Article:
Candied Nuts

Wednesday, September 13, 2006

Some people fantasize about performing an outstanding athletic feat. I see myself spinning smooth, glossy, chewy caramel out of butter, sugar and cream or forming perfectly textured chocolates out of top quality couverture. Not going to happen - at least not without a lot more practice and study than I have put into it yet, since candy making requires a precision and attention to detail that do not come naturally to me in the kitchen. These candied nuts are pretty forgiving - still delicious if the coating is a bit soft or is on the crunchy side. I like to have them on hand during road trips, in packed lunches, or to fill the gap before the next meal. They are great on ice cream or stirred into granola as well.

Bring to boil in large shallow pan 1/4 cup corn syrup, 1/2 cup brown sugar, 2 tbs butter, and 1/2 tsp fine to medium salt. Add 4 cups nuts and stir for three minutes. Spread nuts on two oiled pans and toast in a medium oven, stirring once, for about ten minutes til bubbling and very fragrant.


Wednesday, September 06, 2006

When I mixed this together I had plans to make an entirely different dish, but my vegetables on hand were eggplant, tomatoes, onions, peppers, and half of a huge greenish curved ridged thing that my sister referred to as a 'zucchini' when she left it with me. At times ingredients will take you where you didn't know you were going and this collection insisted on being made into ratatouille.

This classic has many interpretations - stove top, oven, even grill. I like it quite dry, so I start the vegetables on the stove top til browned and then finish them in the oven. This time I did not have black olives, which improves it immensely - tried capers as a substitute for the olives, but I recommend sticking with olives. If you don't have pre-mixed herbes de Provence, use a mixture of rosemary, thyme, marjoram, basil, least make sure there is a good note of thyme or rosemary. To my nose, they are the essential French smelling herbs.

Cut into medium dice one eggplant, three medium tomatoes, one large onion, one large red pepper, and two small zucchini (or half a teenage mutant ninja zucchini). In a very hot, nearly dry frying pan slightly char the peppers, zucchini, eggplant, and onion in batches, emptying each batch into a wide roaster. Add tomatoes to roasting pan along with two handfuls of black olives, if you have them, and drizzle vegetables with 2 tbs olive oil, 1 tbs salt, 4 cloves chopped garlic, and 1 tbs herbes de Provence. Roast in a low oven for forty minutes or so until vegetables are all tender and the flavours are blended. Serve with something to soak up the juice, like rice or couscous. Eat hot like this or at room temperature; it doesn't really like to be reheated.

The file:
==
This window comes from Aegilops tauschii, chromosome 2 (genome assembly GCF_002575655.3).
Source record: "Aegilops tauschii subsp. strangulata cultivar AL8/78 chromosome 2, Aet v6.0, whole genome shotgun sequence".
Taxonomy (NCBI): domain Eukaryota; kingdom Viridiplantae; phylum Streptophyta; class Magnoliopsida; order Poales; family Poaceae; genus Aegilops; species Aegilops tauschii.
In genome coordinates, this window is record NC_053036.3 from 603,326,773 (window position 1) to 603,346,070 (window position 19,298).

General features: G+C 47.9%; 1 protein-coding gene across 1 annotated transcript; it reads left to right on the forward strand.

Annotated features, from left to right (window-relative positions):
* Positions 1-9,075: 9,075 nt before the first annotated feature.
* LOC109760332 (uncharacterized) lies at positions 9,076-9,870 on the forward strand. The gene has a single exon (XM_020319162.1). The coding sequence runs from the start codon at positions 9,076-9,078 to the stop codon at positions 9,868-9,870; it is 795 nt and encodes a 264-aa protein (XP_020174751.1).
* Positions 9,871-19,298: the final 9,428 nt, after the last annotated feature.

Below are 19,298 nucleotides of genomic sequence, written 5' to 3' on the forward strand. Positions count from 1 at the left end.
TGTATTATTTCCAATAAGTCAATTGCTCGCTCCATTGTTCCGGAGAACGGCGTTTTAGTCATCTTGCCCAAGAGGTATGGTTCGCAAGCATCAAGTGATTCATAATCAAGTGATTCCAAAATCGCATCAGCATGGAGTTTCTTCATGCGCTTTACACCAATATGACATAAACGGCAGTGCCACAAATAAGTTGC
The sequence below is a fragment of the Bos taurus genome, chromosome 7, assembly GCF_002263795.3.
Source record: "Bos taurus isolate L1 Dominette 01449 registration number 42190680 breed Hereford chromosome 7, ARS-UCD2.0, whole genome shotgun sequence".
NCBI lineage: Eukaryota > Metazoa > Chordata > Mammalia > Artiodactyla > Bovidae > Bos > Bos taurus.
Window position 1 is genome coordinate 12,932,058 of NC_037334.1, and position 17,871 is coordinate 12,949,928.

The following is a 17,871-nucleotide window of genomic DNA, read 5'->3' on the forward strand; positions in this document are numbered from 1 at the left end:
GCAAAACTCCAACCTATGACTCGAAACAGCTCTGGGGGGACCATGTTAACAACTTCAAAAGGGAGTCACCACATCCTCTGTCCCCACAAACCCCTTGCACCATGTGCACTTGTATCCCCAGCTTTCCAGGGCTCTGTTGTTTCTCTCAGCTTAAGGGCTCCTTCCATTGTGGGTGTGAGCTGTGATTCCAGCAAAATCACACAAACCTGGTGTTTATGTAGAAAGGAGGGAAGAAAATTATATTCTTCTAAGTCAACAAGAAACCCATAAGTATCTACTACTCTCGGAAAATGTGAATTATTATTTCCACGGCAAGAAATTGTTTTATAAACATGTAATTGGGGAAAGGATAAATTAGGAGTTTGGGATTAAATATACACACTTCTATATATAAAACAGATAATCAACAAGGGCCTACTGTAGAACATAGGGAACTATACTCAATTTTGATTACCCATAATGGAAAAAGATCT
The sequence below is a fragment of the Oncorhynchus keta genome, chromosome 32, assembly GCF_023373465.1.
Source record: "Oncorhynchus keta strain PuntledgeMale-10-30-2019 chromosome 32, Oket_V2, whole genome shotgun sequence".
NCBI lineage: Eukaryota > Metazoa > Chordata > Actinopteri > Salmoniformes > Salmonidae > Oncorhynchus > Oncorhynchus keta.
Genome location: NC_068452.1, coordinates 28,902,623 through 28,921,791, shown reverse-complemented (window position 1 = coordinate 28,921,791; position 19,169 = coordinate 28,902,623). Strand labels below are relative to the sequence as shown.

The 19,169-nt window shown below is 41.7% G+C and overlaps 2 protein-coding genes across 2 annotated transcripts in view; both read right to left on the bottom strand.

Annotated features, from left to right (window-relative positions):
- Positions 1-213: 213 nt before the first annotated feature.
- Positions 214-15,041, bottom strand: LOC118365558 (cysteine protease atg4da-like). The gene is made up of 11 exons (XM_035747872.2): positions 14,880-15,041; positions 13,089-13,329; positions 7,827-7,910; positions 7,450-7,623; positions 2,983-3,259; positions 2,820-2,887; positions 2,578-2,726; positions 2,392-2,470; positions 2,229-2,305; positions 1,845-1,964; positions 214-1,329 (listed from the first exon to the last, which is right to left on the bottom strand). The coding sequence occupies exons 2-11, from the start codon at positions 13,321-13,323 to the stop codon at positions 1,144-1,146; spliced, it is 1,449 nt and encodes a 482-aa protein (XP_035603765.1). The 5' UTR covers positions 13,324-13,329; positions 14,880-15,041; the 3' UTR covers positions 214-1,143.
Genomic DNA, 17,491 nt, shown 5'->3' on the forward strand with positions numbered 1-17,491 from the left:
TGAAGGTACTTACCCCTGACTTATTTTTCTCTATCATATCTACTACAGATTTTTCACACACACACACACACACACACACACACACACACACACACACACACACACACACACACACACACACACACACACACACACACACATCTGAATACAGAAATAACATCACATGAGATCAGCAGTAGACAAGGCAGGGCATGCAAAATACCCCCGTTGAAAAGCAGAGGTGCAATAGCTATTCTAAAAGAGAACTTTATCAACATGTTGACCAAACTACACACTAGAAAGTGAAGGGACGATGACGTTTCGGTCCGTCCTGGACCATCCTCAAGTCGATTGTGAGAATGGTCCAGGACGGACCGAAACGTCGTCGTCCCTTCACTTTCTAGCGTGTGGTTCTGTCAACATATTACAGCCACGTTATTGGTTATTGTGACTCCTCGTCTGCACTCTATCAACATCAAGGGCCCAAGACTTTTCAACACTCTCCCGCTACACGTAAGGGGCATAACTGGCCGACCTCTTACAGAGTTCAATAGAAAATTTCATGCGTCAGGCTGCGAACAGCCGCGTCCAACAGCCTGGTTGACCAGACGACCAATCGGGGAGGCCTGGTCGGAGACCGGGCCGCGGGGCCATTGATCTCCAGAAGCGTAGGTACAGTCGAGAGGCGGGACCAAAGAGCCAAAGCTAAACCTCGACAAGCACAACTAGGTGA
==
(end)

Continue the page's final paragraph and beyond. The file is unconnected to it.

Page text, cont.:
Dips: Lemon Chevre Dip

Sunday, September 03, 2006

Buying marked down dairy from the organic store was starting to crowd the fridge so I took advantage of a party invitation to use some of the excess lusciousness. I had a fresh batch of homemade chevre, flavoured with lemon zest as an experiment - hated to throw out the zest after using the juice to make the cheese. I also had plain yogurt thickened by draining through a cloth for several hours. (For this recipe you can use ordinary yogurt, because the dip ended up on the thick side - almost a spread.)

The cheese I made turned out lemony but a bit flat tasting so I stirred it into a dip using 3/4 cup of chevre (plain is fine), 1 tsp salt, 1/2 cup extra thick plain yogurt, and 1 tbs dried oregano (thyme would be even better, if you have it). I also stirred in half a lemon's worth of freshly grated lemon zest. I gave the tartness dial another crank with a sprinkle of sumac powder just before serving, though this could be left off. Let sit for twenty minutes or so at room temperature before serving and eat with pita chips (scroll down to croutons in fatouche post) or cut raw vegetables. Also amazingly good with the grapes in the picture.

Dips: Chipotle and Fresh Salsa

A couple of my friends who will be starting their next years of elementary and junior high in a few days had a cooking day with me recently. We had a great time making chips, dip, and lime tarts. The dips were two of my favourites - chipotle and fresh salsa.

Chipotle Dip

One theme I am going to explore a bit more once we get into the colder weather is the power of seasonings and flavour agents to inexpensively transform ordinary food. This chipotle dip is a great example. One small can of chipotles in adobo is enough for several batches of this fiery and aromatic dip. You mix 3/4 cup each mayonnaise and sour cream (or thickened yogurt), stir in one or two chopped green onions, and one or two chipotles with a bit of adobo sauce depending on how hot you want it. My friends liked it more on the mild side. Salt to balance the flavours. I've also made this with finely chopped white onion and parsley, when green onions were too expensive. I love this dip with nearly anything; I've been known to take it to barbecues and slather it on hamburgers, and am scheming to try it stirred into canned fish soup, à la rouille.

Fresh Salsa

Fresh salsa is more of a method than an exact recipe. Ours had 2 tomatoes, 1 peach, 1/2 small red onion, 1/2 bunch cilantro, juice of 1 lime, and salt. The vegetables and cut fruits should be in a very fine, uniform dice - a bit finer than pictured is ideal. This is most attractive and allows the flavours to blend easily. You then adjust the lime juice and salt to balance the sweet, tart, hot, and salt elements. I wanted to add a jalapeno but my friends voted me down.